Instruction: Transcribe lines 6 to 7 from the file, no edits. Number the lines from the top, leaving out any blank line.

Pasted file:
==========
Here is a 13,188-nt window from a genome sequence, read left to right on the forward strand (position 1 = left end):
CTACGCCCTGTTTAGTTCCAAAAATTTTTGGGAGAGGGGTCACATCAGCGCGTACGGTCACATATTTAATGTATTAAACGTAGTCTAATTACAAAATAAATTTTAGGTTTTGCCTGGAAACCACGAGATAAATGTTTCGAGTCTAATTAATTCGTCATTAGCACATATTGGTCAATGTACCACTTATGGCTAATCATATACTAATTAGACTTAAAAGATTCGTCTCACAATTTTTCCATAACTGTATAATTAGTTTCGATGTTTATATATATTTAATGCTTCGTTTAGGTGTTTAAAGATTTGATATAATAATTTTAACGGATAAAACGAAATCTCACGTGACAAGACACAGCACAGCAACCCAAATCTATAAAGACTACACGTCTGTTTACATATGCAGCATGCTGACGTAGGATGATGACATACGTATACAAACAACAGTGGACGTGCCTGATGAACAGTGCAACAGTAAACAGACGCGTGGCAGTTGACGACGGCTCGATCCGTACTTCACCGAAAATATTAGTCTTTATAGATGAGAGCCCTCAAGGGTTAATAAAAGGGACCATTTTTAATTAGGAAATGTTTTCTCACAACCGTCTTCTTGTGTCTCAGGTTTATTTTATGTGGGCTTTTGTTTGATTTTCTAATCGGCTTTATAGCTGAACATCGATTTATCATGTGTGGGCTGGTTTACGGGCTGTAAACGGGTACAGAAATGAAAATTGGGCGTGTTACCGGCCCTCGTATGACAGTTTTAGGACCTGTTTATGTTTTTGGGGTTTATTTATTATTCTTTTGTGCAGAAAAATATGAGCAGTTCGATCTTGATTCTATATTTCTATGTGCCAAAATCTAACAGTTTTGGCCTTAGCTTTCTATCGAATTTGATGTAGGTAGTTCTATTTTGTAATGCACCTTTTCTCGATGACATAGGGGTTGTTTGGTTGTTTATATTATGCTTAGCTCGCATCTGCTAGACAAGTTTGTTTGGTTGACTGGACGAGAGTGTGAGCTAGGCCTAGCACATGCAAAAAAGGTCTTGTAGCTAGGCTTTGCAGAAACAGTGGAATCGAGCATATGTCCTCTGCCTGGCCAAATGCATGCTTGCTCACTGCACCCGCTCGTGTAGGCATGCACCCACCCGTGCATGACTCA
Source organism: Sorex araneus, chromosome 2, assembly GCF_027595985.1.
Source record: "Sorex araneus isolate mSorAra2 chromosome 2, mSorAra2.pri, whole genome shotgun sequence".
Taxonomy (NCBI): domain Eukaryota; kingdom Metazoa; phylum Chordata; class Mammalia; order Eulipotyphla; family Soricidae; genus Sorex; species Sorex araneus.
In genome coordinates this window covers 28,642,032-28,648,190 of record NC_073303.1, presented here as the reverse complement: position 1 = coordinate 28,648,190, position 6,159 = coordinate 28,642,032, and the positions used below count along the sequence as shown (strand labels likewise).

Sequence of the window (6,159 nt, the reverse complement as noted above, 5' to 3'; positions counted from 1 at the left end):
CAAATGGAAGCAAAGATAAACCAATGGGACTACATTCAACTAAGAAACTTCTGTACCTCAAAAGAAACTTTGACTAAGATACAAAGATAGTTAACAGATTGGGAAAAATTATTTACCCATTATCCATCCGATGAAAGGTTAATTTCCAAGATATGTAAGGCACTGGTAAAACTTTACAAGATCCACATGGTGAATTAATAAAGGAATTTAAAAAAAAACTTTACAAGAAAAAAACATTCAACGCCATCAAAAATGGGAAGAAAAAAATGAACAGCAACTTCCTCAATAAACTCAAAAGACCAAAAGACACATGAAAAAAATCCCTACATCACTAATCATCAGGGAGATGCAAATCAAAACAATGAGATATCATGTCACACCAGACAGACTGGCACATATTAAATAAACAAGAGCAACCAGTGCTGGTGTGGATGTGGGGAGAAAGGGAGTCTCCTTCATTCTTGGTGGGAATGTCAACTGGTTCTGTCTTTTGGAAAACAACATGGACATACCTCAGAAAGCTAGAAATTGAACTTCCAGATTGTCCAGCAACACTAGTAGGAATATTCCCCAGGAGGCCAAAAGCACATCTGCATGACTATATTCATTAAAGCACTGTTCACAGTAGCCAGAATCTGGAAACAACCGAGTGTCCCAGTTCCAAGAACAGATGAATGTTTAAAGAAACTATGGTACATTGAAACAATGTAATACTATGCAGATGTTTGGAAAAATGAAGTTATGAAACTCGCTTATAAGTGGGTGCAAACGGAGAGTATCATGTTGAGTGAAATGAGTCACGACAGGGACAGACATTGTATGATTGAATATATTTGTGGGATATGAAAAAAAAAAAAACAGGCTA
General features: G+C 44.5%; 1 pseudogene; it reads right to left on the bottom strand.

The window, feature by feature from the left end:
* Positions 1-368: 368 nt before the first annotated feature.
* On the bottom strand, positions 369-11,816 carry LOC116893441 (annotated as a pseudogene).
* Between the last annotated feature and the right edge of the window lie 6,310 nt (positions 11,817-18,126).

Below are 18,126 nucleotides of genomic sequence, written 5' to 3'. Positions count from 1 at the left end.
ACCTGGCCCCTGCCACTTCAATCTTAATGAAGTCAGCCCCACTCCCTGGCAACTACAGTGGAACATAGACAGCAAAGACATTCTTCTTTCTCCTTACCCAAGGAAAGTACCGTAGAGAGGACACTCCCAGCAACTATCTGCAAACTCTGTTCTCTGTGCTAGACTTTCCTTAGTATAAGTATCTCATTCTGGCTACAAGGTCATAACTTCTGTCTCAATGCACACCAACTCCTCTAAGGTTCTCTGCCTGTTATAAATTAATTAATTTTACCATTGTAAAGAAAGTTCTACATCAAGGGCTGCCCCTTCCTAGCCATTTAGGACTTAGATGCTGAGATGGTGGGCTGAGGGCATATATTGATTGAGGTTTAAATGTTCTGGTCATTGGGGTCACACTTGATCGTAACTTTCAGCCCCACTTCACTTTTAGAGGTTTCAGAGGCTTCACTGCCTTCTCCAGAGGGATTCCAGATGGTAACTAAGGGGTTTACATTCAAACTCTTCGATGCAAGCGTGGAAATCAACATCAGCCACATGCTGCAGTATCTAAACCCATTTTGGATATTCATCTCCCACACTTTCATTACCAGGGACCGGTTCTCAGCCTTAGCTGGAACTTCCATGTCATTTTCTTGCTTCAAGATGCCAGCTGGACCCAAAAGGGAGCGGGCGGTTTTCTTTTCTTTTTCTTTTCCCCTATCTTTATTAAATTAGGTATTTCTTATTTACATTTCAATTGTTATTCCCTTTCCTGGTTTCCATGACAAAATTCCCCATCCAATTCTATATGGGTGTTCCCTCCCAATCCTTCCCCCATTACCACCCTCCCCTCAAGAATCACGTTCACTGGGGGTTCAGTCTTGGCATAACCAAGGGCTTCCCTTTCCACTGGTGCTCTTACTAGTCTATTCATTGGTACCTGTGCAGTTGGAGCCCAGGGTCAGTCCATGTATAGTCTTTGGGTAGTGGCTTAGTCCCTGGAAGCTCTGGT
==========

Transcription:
In genome coordinates this window covers 28,642,032-28,648,190 of record NC_073303.1, presented here as the reverse complement: position 1 = coordinate 28,648,190, position 6,159 = coordinate 28,642,032, and the positions used below count along the sequence as shown (strand labels likewise).

Sequence of the window (6,159 nt, the reverse complement as noted above, 5' to 3'; positions counted from 1 at the left end):